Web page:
It's possible but, as a software architect/developer, I can tell you it's very common for companies to distribute updates in similar fashion, even for sensitive high-value software. A lot of people think that if they just don't give out the address nobody except designated recipients will find it. I don't think we have any reason not to believe this is the same code as runs on live production systems; let's not try to rebut one conspiracy theory with another.

Where is the proof that it IS production software. I think that is the key here. I don't think that is a conspiracy theory, it is a request for pertinent evidence.

Since the FTP site is now down, how are users getting updates?

btw, I updated my above posts with some examples from their site...

EDIT...I always thought you were a hardware guy, Platypus. I am wrong again..

This post has been edited by amlord: Jul 11 2003, 03:56 PM
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Hugo
post Jul 11 2003, 04:00 PM
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A good article on the problem, that does not appear to be written by conspiracy theorists, can be found here. The voting system obviously needs work.
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Artemise
post Jul 15 2003, 01:33 PM
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I mistakenly started a new thread but heres the article about electronic voting fraud, glitches or outright manipulation, and who owns the machines.

http://www.infernalpress.com/Columns/election.html

Especially the last part. Do you trust these people?
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Platypus
post Jul 24 2003, 05:21 PM
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Here are a couple more links regarding the insecurity of Diebold voting machines: New York Times and an academic paper by a recognized security expert. Does anyone still want to dismiss this story as a conspiracy theory of interest only to partisan kooks, or should we admit that there's a real problem here?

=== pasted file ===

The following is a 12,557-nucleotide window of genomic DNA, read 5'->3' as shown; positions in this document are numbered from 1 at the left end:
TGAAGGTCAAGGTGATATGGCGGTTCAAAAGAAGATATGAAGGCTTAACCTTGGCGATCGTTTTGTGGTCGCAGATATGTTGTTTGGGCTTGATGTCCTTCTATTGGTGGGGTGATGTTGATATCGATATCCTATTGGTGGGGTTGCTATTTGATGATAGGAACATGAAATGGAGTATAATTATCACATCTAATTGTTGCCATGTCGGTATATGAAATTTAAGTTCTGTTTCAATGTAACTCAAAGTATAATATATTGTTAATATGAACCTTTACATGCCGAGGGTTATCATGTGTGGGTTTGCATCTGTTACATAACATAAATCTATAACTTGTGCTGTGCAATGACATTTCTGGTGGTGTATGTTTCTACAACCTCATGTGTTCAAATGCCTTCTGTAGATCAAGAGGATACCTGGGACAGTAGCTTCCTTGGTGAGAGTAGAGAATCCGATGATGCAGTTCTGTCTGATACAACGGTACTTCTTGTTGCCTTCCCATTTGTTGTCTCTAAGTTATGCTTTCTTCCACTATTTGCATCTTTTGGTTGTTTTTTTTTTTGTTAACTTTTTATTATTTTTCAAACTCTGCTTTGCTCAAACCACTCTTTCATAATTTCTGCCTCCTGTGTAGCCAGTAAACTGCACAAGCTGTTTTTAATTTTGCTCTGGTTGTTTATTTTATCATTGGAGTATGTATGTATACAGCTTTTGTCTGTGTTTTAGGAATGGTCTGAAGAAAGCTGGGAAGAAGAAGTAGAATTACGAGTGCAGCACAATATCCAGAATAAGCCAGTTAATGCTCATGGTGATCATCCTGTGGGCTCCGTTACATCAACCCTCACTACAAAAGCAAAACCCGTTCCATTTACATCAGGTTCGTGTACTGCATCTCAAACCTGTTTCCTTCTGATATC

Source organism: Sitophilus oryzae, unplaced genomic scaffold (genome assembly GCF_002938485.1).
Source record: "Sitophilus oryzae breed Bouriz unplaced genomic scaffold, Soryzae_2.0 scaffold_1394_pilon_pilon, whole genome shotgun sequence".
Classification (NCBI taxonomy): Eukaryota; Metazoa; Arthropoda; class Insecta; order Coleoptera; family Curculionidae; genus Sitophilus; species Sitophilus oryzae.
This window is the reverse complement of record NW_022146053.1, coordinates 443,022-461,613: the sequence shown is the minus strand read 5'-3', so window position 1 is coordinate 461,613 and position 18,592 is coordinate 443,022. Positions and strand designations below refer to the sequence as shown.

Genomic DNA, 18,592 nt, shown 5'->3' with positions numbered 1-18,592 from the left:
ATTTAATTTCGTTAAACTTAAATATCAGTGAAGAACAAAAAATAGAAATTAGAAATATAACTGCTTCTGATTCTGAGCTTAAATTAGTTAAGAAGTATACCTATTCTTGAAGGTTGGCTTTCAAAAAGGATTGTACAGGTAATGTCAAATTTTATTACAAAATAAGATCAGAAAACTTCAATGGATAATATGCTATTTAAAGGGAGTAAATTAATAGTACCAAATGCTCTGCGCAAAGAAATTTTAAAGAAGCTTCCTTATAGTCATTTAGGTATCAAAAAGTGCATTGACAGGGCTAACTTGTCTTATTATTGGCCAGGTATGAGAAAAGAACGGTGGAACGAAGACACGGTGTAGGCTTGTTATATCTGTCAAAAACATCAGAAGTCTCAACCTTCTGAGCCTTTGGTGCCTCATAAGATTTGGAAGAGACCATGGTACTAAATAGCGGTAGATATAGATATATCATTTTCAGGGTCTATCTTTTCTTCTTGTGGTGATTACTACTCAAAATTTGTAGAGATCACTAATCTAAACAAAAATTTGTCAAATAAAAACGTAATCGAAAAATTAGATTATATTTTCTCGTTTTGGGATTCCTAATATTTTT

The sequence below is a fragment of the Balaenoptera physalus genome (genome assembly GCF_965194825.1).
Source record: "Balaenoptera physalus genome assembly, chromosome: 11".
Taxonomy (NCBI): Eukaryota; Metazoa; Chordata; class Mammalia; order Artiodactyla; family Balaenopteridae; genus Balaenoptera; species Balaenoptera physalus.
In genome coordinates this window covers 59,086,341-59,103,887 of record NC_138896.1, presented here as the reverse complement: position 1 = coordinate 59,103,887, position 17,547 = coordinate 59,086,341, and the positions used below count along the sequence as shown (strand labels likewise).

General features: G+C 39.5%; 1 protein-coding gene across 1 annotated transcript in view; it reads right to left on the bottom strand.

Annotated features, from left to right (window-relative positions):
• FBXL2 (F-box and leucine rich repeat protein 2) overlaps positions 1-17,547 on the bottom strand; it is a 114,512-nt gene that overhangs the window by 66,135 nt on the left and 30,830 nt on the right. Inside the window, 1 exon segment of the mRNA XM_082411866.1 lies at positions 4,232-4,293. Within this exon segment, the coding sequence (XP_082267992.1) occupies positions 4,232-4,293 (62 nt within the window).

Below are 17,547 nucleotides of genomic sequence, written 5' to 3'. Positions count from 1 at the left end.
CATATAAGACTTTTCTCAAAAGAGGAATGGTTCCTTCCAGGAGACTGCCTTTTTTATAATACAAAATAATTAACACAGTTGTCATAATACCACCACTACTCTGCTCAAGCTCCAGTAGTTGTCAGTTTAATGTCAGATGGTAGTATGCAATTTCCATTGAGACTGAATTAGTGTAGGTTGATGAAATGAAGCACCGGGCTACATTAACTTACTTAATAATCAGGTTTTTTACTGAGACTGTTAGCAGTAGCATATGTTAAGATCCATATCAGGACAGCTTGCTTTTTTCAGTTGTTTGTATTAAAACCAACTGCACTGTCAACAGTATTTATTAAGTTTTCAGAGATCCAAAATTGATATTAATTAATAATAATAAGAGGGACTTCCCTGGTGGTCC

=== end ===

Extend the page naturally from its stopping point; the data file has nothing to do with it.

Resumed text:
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Ataal
post Jul 24 2003, 08:03 PM
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QUOTE
Does anyone still want to dismiss this story as a conspiracy theory of interest only to partisan kooks, or should we admit that there's a real problem here?


There is a problem, no doubt about that. I'm sure it's being looked at. However, the implication that republicans are either the only ones who knew about the security holes or are the only party evil enough to use such a tactic is a huge stretch. If the republicans know about security holes, then I gaurantee you the democrats do too. Don't think the democrats wouldn't use the same tactic if given the oppurtunity.

The rest of the stuff is entirely circumstantial and I'm sure, given enough time, I or anyone here could dig up just as much circumstantial evidence that the democrats have been using this tactic for years. But, it wouldn't make it true.

The risk factor alone in such scandal would be enough of a deterrant. It could quite possibly take down an entire party.

The level of conspiracy involved to accomplish this nation wide is unimaginable to me. So yes, based on this 'evidence', I dismiss it as a conspiracy theory.
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Thomas
post Jul 24 2003, 08:08 PM
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Yes, its a conspiracy theory because it raises such desturbing questions about the essence of American democracy and the collective American perception and self-belief in themselves in their totality that the "lesser evil" would be to rationalise away, ignore and tarnish these claims rather than treat them with respect.
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Platypus
post Jul 24 2003, 09:25 PM
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QUOTE(Ataal @ Jul 24 2003, 04:03 PM)
The level of conspiracy involved to accomplish this nation wide is unimaginable to me.  So yes, based on this 'evidence', I dismiss it as a conspiracy theory.

As a software engineer, the level of conspiracy involved seems utterly unremarkable to me. One person with access to the code could do most of it, and if just a couple more turned the other way they'd get away with it. The scandal here is not that somebody tried to put such a backdoor into the code. The scandal is that there wasn't sufficient oversight or auditing to make sure it couldn't happen.
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Curmudgeon
post Jul 26 2003, 08:43 PM
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QUOTE(Amlord @ Jul 11 2003, 11:27 AM)
Platypus, you of all people I thought would be above conspiracy theories...

QUOTE
Evidence Of Motive